17. The FX drama returns for its fifth season tonight at 10, after a 19-month absence, and it returns to its former glory after an unfortunate fourth-season slump.
  18. Given how sharp his songwriting is, it’s little surprise that Sondheim makes an excellent storyteller, always candid and precise, and by turns funny and rueful. And it’s a remarkable tale, one that could probably make for a great musical.
  19. There’s so much more to like here, not least of all the five strong Bronte performances, tight camera work that abets their intimacy, and writing and direction that refuse to romanticize these people and their circumstances. Wainwright never pushes us to interpret the Brontes’ story as one of nascent feminism; more valuably, she delivers the bleak tale with all its tragedy and redemption and lets us find the meaning on our own.
  20. A finely constructed docu-dramatic piece, Cinema Verite folds together the stories of the Louds of Santa Barbara and the PBS filmmakers who took over their home, and it adds in both real and expertly re-created footage from the 12 episodes of "An American Family."
  21. Montage of Heck is dizzyingly impressionistic and dense with information: snippets of recordings Cobain made, interview excerpts, and images that, in some cases literally, animate his life story.
  22. Olyphant creates a sense of suspended time whenever Raylan comes into contact with thugs--as if a gun standoff isn't so far from standing at a bar with a drink in hand. His Raylan is the kind of guy who doesn't say much, but gives us plenty to talk about.
  23. Its themes aren’t quite as ambitious [as "Downton Abbey"]. It can also be a tad precious. But there’s something pleasing about the way it captures a time of innocence and a family in recovery. If you like this kind of escapist fare--and you know who you are--then I expect you will savor this laidback, elegant entertainment.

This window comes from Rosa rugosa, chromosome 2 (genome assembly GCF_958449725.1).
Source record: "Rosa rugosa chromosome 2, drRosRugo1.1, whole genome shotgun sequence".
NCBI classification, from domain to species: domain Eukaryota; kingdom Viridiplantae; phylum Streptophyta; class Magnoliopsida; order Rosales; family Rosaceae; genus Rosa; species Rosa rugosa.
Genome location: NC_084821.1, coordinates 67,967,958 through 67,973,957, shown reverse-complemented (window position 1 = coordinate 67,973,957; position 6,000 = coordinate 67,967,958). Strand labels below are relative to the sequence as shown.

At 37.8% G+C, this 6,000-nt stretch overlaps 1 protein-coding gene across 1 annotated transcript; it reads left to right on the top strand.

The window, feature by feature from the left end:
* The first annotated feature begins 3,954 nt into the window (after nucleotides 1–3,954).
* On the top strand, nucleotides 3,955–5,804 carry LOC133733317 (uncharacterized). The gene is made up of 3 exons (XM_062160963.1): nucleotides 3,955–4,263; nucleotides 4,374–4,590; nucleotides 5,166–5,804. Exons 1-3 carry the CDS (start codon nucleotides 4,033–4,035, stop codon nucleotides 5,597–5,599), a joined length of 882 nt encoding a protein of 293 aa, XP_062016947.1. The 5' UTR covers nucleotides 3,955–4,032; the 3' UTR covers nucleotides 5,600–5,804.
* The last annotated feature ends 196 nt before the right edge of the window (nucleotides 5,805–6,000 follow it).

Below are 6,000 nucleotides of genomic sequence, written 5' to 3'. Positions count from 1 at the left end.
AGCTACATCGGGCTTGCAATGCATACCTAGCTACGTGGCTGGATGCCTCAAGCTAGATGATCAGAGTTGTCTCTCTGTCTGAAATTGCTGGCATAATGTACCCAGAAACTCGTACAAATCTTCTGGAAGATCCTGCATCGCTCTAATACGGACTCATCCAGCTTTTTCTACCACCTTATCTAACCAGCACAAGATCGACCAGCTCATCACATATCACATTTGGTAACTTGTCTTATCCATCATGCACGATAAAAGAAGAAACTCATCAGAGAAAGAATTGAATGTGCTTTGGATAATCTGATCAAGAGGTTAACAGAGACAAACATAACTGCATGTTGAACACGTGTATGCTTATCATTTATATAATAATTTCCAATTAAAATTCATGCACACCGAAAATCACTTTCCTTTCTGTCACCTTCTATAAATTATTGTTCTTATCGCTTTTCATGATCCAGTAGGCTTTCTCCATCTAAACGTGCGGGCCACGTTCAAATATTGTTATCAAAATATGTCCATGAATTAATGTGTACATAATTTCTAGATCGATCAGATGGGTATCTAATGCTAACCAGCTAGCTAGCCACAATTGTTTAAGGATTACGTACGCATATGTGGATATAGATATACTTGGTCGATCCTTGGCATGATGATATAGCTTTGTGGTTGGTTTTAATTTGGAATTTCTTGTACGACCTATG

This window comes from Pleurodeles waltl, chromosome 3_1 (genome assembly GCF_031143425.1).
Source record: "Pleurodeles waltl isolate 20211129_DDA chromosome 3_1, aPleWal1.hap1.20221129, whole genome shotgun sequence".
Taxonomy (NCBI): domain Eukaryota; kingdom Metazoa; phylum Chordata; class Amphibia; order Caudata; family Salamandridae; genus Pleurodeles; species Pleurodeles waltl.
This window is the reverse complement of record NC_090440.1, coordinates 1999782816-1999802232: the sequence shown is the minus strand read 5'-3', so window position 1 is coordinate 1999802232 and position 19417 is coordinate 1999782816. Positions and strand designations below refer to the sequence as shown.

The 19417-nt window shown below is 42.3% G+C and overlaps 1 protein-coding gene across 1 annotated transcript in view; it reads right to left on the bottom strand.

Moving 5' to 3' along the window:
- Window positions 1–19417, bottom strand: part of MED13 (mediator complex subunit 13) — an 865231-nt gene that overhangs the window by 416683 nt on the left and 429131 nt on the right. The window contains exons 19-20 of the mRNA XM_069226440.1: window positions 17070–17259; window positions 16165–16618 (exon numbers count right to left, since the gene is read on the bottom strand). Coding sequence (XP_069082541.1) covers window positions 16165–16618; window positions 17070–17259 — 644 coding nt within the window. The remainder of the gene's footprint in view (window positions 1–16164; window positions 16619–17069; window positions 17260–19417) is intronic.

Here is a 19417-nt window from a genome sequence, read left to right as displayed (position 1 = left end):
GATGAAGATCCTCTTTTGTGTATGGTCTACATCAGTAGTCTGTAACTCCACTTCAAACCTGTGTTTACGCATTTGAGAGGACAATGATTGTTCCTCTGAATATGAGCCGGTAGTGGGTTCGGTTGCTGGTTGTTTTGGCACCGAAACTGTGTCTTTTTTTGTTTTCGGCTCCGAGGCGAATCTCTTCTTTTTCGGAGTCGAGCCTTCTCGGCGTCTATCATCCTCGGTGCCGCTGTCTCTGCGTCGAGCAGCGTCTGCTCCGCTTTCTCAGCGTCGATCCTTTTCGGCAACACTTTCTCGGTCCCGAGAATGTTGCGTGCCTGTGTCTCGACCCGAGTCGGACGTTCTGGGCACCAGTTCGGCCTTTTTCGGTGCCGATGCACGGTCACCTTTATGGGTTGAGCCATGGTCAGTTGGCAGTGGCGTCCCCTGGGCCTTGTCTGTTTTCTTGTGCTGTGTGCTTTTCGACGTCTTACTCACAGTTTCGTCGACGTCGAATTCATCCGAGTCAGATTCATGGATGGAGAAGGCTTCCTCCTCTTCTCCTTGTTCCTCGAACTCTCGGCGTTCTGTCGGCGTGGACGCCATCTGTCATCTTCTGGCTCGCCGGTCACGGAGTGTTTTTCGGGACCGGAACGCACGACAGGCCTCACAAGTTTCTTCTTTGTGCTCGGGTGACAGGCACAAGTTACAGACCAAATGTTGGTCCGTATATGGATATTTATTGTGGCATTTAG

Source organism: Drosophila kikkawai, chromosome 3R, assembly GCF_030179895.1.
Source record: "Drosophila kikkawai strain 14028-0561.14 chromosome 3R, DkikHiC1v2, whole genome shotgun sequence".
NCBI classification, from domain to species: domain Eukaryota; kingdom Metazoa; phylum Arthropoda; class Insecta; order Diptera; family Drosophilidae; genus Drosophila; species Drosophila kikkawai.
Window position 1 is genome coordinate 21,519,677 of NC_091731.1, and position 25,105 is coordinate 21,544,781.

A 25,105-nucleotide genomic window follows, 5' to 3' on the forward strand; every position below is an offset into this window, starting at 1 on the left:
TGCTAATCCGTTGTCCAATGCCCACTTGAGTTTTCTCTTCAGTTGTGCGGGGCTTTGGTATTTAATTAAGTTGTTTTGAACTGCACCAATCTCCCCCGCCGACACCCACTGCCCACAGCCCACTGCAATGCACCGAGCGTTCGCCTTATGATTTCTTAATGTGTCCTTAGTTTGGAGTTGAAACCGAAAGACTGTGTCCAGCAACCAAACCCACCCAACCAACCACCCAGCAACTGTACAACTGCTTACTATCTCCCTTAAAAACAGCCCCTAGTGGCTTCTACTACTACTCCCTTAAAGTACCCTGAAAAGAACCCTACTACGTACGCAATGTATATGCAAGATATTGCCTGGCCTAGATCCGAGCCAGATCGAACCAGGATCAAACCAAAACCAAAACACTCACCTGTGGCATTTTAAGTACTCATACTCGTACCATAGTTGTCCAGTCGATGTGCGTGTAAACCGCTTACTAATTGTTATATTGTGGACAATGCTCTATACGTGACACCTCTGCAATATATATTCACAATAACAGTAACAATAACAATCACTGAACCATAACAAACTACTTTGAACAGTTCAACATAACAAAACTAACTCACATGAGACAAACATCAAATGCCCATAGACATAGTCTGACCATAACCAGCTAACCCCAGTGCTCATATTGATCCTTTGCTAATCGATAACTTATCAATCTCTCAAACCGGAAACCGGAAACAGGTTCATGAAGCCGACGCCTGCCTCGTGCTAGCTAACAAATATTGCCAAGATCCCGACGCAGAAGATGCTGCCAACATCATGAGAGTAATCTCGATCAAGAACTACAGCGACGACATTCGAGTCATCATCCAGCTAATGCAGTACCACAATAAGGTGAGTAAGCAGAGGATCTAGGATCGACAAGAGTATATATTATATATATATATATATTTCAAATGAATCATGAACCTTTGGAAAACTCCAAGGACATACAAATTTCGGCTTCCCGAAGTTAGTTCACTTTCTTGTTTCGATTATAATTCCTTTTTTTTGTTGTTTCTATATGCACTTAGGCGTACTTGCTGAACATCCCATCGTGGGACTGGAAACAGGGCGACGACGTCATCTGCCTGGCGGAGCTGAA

24. The shamelessness of Nip/Tuck returns intact, which is a good thing.
  25. For a new series, Sports Night already has a nicely developed sense of ensemble and texture. Charles and Krause show a natural chemistry as anchors and friends, and Robert Guillaume has strong presence as the imposing executive producer. The most appealing actor, though, is Huffman, who is dynamic as the committed producer who lives only for airtime. She's got caffeine running through her veins. [22 Sept 1998, p.C1]
    • Boston Globe
  26. We’ve seen this kind of romantic comedy before. The pacing is very gradual, too. But Rust and Jacobs are each thoroughly endearing in very different ways. ... Another plus: Rust and Jacobs are surrounded by good supporting characters, including Mickey’s lovable and endlessly cheerful roommate, played by Claudia O’Doherty.
  27. It’s all fairly slight, when you take a step back from it, but ultimately that’s the strength of Looking and its closing movie. They comprise sweet, passing chapters in a small group of ordinary lives.
  28. If the show can stay as gripping as its premiere... it will be a welcome new prime-time puzzle.
  29. Unlike many cartoons, this one actually looks funny, and it constantly plays on its grade-school aesthetic for shock value, with great success. At its best, "South Park" is more a profane "Peanuts" than a downsized "Beavis and Butt-head." [13 Aug 1997]
    • Boston Globe